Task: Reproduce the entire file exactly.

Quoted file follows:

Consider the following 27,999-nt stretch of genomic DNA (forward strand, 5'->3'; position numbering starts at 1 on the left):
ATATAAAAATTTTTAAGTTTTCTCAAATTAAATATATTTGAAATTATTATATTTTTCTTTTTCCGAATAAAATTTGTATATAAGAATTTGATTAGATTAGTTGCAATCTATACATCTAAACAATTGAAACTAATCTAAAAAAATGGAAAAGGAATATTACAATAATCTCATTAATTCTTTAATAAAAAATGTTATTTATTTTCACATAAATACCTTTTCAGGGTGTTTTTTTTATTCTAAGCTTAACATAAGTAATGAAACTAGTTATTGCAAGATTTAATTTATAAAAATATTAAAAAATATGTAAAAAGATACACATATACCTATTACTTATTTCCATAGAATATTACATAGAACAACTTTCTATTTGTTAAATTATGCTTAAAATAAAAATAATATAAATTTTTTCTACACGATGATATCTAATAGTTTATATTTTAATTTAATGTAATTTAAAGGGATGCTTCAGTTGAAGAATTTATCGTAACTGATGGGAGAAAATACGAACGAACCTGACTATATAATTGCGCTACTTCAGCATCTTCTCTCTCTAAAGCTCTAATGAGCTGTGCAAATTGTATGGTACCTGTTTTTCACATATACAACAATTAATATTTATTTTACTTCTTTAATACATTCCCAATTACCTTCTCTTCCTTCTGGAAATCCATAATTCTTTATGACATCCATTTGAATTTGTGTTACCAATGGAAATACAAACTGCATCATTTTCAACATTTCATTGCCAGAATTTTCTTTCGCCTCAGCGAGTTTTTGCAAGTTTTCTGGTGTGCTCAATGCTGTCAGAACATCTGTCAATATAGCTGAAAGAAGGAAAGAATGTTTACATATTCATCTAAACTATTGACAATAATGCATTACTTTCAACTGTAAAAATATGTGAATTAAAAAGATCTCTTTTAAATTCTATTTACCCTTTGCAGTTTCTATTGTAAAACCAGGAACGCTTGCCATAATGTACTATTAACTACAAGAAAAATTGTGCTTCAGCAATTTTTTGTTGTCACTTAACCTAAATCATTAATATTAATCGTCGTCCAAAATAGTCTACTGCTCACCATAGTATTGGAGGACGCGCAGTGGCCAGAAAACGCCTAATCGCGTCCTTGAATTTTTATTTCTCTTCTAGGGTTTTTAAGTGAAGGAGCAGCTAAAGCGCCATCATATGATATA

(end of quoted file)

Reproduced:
Consider the following 27,999-nt stretch of genomic DNA (forward strand, 5'->3'; position numbering starts at 1 on the left):
ATATAAAAATTTTTAAGTTTTCTCAAATTAAATATATTTGAAATTATTATATTTTTCTTTTTCCGAATAAAATTTGTATATAAGAATTTGATTAGATTAGTTGCAATCTATACATCTAAACAATTGAAACTAATCTAAAAAAATGGAAAAGGAATATTACAATAATCTCATTAATTCTTTAATAAAAAATGTTATTTATTTTCACATAAATACCTTTTCAGGGTGTTTTTTTTATTCTAAGCTTAACATAAGTAATGAAACTAGTTATTGCAAGATTTAATTTATAAAAATATTAAAAAATATGTAAAAAGATACACATATACCTATTACTTATTTCCATAGAATATTACATAGAACAACTTTCTATTTGTTAAATTATGCTTAAAATAAAAATAATATAAATTTTTTCTACACGATGATATCTAATAGTTTATATTTTAATTTAATGTAATTTAAAGGGATGCTTCAGTTGAAGAATTTATCGTAACTGATGGGAGAAAATACGAACGAACCTGACTATATAATTGCGCTACTTCAGCATCTTCTCTCTCTAAAGCTCTAATGAGCTGTGCAAATTGTATGGTACCTGTTTTTCACATATACAACAATTAATATTTATTTTACTTCTTTAATACATTCCCAATTACCTTCTCTTCCTTCTGGAAATCCATAATTCTTTATGACATCCATTTGAATTTGTGTTACCAATGGAAATACAAACTGCATCATTTTCAACATTTCATTGCCAGAATTTTCTTTCGCCTCAGCGAGTTTTTGCAAGTTTTCTGGTGTGCTCAATGCTGTCAGAACATCTGTCAATATAGCTGAAAGAAGGAAAGAATGTTTACATATTCATCTAAACTATTGACAATAATGCATTACTTTCAACTGTAAAAATATGTGAATTAAAAAGATCTCTTTTAAATTCTATTTACCCTTTGCAGTTTCTATTGTAAAACCAGGAACGCTTGCCATAATGTACTATTAACTACAAGAAAAATTGTGCTTCAGCAATTTTTTGTTGTCACTTAACCTAAATCATTAATATTAATCGTCGTCCAAAATAGTCTACTGCTCACCATAGTATTGGAGGACGCGCAGTGGCCAGAAAACGCCTAATCGCGTCCTTGAATTTTTATTTCTCTTCTAGGGTTTTTAAGTGAAGGAGCAGCTAAAGCGCCATCATATGATATA